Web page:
Overmedication is a serious issue in aged care facilities – and the more medications a person is on, the higher risk they are at for adverse effects.
People in aged care are prescribed a wide range of medications – which extends all the way out to sedatives and antipsychotics.
It’s been commonly said that those types of drugs are over-prescribed in aged care to sedate the resident to make them easier to care for or to mask their real co
Research from Macquarie University found that 85% of aged care residents were on five or more medication, and 45% are on 10 or more different medications.
In extreme scenarios, about 4% are on more than 20 medications.
The more medication you’re on, the higher the risk of adverse effects. Therefore, medication safety is a major issue faced by aged care.
In the UK, it was announced that around 180,000 people living in nursing or residential homes will have their prescriptions and medicines reviewed by the pharmacists and pharmacy technicians.
The government-funded project will have 240 pharmacists and pharmacy technicians working with GPs to review the prescriptions seen in aged care homes across the country.
Such a review can reduce medicines waste, improve efficiency and provide better health outcomes.
National Health Service (NHS) trials found that a resident’s quality of life could be greatly improved by pharmacists reviewing their medication. It was also found to reduce the number of emergency admissions.
In fact, it was seen that by reviewing medications of residents in the Northumberland area, “one hospital readmission could be avoided for every 12 residents reviewed”.
Results from the six aged care facilities that piloted this initiative showed
- reduced reported emergency hospital admissions by 21%,
- reduced oral nutritional support usage by 7%,
- reduced ambulance call out by up to 30%;
- drug cost savings of $225-555 per resident.
“There’s increasing evidence that our parents and their friends – a whole generation of people in their 70s, 80s and 90s – are being overmedicated in care homes, with bad results,” says Simon Stevens, chief executive of NHS England.”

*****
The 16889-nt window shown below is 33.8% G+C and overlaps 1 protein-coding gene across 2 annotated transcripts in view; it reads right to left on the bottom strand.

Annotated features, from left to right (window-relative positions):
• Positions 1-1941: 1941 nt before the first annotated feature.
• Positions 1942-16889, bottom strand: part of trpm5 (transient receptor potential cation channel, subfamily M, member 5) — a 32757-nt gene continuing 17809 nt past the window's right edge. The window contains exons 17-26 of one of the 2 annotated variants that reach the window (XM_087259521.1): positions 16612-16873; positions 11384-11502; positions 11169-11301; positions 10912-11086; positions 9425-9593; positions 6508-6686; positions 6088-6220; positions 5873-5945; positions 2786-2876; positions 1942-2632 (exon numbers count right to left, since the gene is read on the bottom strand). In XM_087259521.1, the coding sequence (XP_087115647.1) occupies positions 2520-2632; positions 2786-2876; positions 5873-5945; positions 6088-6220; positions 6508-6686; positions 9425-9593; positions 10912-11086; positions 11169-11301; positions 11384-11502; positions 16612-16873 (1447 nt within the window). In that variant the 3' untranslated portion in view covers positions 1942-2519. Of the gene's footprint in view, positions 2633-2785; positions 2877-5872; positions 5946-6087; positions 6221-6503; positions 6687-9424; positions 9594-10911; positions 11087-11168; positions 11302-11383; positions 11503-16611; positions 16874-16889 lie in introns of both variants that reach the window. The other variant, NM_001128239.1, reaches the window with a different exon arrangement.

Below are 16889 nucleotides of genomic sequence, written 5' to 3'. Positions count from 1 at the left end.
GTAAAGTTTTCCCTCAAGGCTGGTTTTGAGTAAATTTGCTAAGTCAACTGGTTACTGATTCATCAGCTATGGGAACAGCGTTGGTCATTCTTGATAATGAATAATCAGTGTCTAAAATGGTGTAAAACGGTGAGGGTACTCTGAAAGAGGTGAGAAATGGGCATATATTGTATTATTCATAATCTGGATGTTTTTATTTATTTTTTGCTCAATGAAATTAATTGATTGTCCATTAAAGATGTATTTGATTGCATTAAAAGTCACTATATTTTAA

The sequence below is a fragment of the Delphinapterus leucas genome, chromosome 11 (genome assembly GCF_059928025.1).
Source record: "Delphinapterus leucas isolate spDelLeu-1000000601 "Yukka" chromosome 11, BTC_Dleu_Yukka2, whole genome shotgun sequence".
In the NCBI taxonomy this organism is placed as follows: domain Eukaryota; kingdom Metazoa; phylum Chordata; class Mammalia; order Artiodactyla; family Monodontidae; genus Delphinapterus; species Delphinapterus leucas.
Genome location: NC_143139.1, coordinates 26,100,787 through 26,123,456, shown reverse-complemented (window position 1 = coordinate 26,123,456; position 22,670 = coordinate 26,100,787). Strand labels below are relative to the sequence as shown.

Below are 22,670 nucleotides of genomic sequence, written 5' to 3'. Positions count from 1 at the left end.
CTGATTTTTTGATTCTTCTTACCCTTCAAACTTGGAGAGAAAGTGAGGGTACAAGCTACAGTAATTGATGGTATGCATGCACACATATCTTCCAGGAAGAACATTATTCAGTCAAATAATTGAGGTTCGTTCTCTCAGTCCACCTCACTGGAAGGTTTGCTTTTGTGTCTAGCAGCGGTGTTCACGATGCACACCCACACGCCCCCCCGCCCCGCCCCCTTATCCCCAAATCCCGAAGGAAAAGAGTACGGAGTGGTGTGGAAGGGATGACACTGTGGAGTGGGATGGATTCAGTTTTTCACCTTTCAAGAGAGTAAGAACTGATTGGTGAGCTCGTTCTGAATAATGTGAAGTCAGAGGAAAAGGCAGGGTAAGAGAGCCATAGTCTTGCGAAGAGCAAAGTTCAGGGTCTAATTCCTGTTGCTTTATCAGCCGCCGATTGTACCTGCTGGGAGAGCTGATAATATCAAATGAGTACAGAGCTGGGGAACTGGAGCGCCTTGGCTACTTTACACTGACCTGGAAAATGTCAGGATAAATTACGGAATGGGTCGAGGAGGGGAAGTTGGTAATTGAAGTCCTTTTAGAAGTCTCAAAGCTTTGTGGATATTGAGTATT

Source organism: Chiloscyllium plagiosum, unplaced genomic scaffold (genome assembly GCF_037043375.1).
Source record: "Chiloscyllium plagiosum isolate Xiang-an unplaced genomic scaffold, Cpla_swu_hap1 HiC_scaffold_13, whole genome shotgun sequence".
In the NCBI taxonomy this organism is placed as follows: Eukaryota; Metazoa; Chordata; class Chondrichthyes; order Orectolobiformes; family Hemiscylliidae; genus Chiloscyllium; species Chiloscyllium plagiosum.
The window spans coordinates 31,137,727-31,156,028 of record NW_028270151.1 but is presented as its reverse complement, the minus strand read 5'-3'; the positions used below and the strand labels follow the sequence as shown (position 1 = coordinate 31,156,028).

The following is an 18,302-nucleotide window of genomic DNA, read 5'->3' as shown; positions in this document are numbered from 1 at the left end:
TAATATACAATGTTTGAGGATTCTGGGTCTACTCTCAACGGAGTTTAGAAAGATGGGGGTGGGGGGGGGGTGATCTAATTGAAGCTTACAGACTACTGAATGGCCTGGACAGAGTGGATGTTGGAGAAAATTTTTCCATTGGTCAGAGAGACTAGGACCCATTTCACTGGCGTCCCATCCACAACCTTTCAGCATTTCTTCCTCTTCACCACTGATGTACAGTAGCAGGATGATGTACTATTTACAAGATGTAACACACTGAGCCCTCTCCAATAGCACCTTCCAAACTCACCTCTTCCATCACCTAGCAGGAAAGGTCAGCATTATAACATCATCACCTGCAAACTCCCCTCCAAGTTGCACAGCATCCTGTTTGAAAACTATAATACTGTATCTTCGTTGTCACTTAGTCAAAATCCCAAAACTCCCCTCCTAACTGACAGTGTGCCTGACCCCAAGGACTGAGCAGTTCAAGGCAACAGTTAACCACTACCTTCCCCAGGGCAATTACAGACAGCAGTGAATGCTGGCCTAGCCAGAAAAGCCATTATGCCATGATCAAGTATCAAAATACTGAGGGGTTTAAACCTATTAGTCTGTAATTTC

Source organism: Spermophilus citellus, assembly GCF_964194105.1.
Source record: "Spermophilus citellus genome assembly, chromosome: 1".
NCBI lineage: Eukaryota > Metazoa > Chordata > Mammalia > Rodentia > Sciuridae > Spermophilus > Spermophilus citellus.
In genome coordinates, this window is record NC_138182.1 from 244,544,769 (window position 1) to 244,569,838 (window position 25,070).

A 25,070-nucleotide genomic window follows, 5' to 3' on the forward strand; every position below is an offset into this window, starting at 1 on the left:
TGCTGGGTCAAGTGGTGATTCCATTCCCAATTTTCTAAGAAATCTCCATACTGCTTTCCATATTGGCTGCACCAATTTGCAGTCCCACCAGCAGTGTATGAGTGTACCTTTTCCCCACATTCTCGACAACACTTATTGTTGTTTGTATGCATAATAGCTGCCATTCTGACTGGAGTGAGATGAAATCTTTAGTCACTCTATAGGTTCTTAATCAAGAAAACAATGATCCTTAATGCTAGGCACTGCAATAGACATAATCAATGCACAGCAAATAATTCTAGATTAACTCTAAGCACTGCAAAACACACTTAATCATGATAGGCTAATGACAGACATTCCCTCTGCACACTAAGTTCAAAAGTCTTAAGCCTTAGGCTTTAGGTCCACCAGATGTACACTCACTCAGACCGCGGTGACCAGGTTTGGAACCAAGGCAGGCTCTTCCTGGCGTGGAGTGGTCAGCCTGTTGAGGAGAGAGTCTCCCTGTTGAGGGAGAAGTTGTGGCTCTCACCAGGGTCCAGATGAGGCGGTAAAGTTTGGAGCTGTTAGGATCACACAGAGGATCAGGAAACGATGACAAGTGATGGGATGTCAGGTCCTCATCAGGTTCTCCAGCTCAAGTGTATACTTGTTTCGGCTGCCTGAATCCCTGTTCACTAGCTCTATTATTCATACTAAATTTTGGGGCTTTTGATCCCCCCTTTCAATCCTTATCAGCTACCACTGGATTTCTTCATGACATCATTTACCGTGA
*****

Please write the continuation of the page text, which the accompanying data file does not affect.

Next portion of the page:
“Let’s face it—the policy of ‘a pill for every ill’ is often causing frail older people more health problems than it’s solving.”
“So expert pharmacists are now going to offer practical NHS support and medicines reviews in care homes across England.”
With such successful patient outcomes in the UK, it’s a potential approach that could be adopted here in Australia too.
Sandra Gidley, chair of the Royal Pharmaceutical Society’s English Board, says that the pharmacist plays just a big a role in aged care as a doctor or nurse.
“Many pharmacists already play a vital role in care homes, including through supporting other staff as part of a multi-disciplinary team, and we know that our members will welcome the opportunity to get more involved in providing direct patient care,” she said.
“In order to make the most out of this chance to improve health outcomes, commissioners can also better co-ordinate and integrate patient care by drawing on the expertise and knowledge of pharmacists wherever they are based.”
“Every hospital ward has a linked pharmacist. It’s about time every [facility] had one too.”
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